Please Sign In


New To Sportsman Network?

Barbado sheep

Reply
 
I have a few acres in the back of my property that I can't always keep cut if I get rain every week. I am considering fencing it in and putting some barbados out there to keep the grass/brush down and I hear they are good to eat too. They are supposed to be very hardy and resistant to parasites. Little or no care seems to be needed. A little slough runs through the back that would provide them water. Plenty of browse available to feed. Anybody have experiences with leaving barbado sheep out to pasture? How did they do on their own? Was the meat good quality? Does anybody know of someone who may want to sell a few in the next month or so?
Reply
barbado
My uncle used to have some at our camp. He was always having to vaccinate them. They cannot tolerate damp areas very well. As far as the eating, they are like other sheep and goats, good while it is hot. You may want to check into getting some brush goats. You can look on the La. Market Bulletin to find some.

Warren
Reply
Better Idea
I suggest that you high fence that area and put elk and mule deer back there. They are really good to eat.
Reply
Gulf Coast Natives
Barbados are okay but with the unusual and sometimes extreme conditions we have down here Gulf Coast Native and suffolks do well. You've got to be careful with em because heat can knock em out quick. Depending on where you live you can possibly just go to the sale barn and get a few since you dont really wanna get all into it. If you dont wanna do that then keep your eyes peeled for somebody that has some and just go see if you could get a couple from em. As far as the meat, some people love it and some people hate it. Just personal preference. Kill em young though when they get about 120lbs or so with suffolk and GC Natives about 80 lb.
Reply
WOW
WOW. Looks like Dukhunter knocked the dust off his keyboard. Glad to know you are still kickin' brother. I thought about elk, but they are too tall. I wanna stalk them in my cassons with a bowie knife twixt my teeth. Then pounce like a cat on their back and take 'em by blade the old fashion way. I can't pounce high enough to get on the back of an elk.
Reply
big goats
hey there if your wanting some goats let me know if interested my grandfather has some goat not to sur wht kind but they are about waist high with big horns thts about all i know and they come from mexico and ohhh yea they be good eatin ya know. he has 10arcs and they keep it pretty clean and they do fine on there own with the ocasinal check on the 4wheeler just to se if a cyot or anything got one email me at yjune1122@yahoo.com if you wanna know more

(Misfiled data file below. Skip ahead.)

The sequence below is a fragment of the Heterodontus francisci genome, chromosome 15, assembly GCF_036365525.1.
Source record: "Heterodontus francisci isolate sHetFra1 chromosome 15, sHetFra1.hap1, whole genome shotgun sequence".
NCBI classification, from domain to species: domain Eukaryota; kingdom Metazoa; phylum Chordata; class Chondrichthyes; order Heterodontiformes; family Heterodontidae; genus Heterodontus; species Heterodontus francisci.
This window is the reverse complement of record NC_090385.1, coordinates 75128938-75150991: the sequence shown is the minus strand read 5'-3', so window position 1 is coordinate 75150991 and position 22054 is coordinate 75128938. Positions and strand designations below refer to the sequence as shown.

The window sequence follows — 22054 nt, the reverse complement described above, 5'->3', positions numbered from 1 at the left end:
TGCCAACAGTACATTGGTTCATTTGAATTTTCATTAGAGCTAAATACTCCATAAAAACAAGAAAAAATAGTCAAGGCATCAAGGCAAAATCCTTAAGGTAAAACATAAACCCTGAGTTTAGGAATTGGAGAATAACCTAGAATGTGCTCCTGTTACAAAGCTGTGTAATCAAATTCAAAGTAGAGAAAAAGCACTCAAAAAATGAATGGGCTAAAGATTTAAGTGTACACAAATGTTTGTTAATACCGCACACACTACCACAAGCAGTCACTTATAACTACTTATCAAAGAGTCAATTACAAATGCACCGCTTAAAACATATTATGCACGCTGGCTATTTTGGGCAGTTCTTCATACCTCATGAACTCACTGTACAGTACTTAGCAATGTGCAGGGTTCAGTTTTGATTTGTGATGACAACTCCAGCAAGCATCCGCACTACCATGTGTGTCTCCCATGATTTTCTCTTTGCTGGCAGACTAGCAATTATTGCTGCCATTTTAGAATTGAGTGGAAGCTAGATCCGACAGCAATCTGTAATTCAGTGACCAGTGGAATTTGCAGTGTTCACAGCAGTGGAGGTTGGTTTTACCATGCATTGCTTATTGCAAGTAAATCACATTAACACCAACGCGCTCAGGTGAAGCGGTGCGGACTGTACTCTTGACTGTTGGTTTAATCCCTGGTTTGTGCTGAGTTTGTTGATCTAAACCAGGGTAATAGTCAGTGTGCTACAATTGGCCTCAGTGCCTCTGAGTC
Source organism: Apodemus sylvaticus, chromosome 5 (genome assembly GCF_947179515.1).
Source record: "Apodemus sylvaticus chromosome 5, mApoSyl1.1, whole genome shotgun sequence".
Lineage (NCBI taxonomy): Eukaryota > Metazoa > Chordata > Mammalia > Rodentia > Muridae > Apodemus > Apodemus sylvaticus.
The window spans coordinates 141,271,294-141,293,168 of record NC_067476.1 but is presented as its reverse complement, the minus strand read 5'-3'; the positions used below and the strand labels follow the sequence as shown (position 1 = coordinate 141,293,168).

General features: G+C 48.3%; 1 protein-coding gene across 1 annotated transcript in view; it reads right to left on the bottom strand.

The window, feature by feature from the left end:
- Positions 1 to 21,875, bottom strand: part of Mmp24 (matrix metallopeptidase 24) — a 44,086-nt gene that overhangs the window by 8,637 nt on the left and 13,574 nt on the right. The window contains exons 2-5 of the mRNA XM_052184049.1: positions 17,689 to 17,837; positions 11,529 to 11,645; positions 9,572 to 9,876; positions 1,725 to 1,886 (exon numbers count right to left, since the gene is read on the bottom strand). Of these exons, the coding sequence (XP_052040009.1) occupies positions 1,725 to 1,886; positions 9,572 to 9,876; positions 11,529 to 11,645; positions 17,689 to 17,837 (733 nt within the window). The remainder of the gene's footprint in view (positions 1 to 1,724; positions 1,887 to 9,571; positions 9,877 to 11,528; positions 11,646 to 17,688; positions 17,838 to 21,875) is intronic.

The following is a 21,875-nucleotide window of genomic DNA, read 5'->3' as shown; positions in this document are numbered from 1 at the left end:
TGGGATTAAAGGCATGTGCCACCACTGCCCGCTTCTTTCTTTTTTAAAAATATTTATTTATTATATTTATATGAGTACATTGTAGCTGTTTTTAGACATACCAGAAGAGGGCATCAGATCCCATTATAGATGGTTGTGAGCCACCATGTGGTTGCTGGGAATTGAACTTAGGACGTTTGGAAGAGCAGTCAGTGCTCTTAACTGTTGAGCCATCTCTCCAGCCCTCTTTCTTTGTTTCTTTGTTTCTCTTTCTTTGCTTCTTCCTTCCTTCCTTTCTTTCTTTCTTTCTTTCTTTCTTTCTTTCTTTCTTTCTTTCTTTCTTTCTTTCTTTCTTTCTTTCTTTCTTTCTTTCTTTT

Reply
Good eatin
They are good eatin first time around. Fresh off the pit or fresh cooked is good stuff. I am not much on them re heated though..
southnboy
Reply
Pigs?
Put some pigs and bowhunt them
Reply
Barbados
My grandpa raised them for awhile, then sold his place when he got to old to keep up with his cows, etc. We ended up putting a bunch of the Barbados at my dad's place, and just turned them out to pasture. They did fine on their own. It was pretty fine looking out in the pasture and seeing them bedded down out there with theire heads up. It looked like something in Texas. They do get skittish as hell if you leave them turned out and don't mess with them a whole lot. We ended up rounding them up and selling them after a couple of years. One of the big rams died from stress while we were rounding them up, and he ended up on the pit. Good eating!
Reply
My concerns
Gulf Coast Natives and Suffolks are both wool sheep and I am not gonna try to shear anything. I need hair sheep breeds, so I looked into Barbados and Katahdins. Pigs would be fun to shoot, but I don't have sturdy enough fencing and they will get out easily and they won't eat enough browse to accomplish what i want. So between the Katahdins and barbados, both are very hardy and parasite resistant, but the barbados seem to be less in need of attention and the most self-sustaining. They don't get as large as katahdins, but that is a plus for me as I will probably be handling them solo. I can handle 120 pound animals pretty easily, but a 300 pound katahdin ram could be a challenge!

I can convince my wife to eat "lamb" but if she ever learned that I prepared "goat" and threw it on her plate, she would go ape$hit and try to throw everything resembling meat out of the freezer. I will try to get something that is actually a breed of sheep to preserve my other game in the freezer.
Reply
I know a guy
in St. Francisville who raises and sells goats...not too sure what kind they are, but the adults look to be no larger than 120lbs and he has them year-round. He sells them as "feed" for households...Shoot me an email me if you want more info.
Reply
Hunts for sale?
Heck sell some hunts if you need to "handle" them, other people do it.
Reply